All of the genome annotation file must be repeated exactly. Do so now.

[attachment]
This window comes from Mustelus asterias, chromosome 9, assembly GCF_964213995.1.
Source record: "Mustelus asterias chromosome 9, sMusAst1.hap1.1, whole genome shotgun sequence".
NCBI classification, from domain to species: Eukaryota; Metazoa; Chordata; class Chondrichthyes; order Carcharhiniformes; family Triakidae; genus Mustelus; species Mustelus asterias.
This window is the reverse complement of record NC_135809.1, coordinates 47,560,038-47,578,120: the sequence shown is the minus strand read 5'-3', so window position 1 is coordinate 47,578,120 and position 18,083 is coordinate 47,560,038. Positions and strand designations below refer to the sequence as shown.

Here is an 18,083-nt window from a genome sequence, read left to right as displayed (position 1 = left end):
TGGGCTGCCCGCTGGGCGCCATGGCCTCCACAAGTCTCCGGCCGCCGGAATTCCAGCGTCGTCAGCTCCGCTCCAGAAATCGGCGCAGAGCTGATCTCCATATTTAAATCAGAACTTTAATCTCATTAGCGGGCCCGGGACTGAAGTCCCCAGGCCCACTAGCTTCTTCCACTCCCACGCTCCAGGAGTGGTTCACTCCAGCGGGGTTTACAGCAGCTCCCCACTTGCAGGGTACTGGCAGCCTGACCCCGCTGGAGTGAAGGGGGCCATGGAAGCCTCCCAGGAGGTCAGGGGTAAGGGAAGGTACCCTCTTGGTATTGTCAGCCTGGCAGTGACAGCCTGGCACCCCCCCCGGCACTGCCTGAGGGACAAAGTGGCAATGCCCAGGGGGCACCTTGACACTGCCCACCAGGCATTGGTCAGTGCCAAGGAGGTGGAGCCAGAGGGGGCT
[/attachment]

This window comes from Mustelus asterias, chromosome 9, assembly GCF_964213995.1.
Source record: "Mustelus asterias chromosome 9, sMusAst1.hap1.1, whole genome shotgun sequence".
NCBI classification, from domain to species: Eukaryota; Metazoa; Chordata; class Chondrichthyes; order Carcharhiniformes; family Triakidae; genus Mustelus; species Mustelus asterias.
This window is the reverse complement of record NC_135809.1, coordinates 47,560,038-47,578,120: the sequence shown is the minus strand read 5'-3', so window position 1 is coordinate 47,578,120 and position 18,083 is coordinate 47,560,038. Positions and strand designations below refer to the sequence as shown.

Here is an 18,083-nt window from a genome sequence, read left to right as displayed (position 1 = left end):
TGGGCTGCCCGCTGGGCGCCATGGCCTCCACAAGTCTCCGGCCGCCGGAATTCCAGCGTCGTCAGCTCCGCTCCAGAAATCGGCGCAGAGCTGATCTCCATATTTAAATCAGAACTTTAATCTCATTAGCGGGCCCGGGACTGAAGTCCCCAGGCCCACTAGCTTCTTCCACTCCCACGCTCCAGGAGTGGTTCACTCCAGCGGGGTTTACAGCAGCTCCCCACTTGCAGGGTACTGGCAGCCTGACCCCGCTGGAGTGAAGGGGGCCATGGAAGCCTCCCAGGAGGTCAGGGGTAAGGGAAGGTACCCTCTTGGTATTGTCAGCCTGGCAGTGACAGCCTGGCACCCCCCCCGGCACTGCCTGAGGGACAAAGTGGCAATGCCCAGGGGGCACCTTGACACTGCCCACCAGGCATTGGTCAGTGCCAAGGAGGTGGAGCCAGAGGGGGCT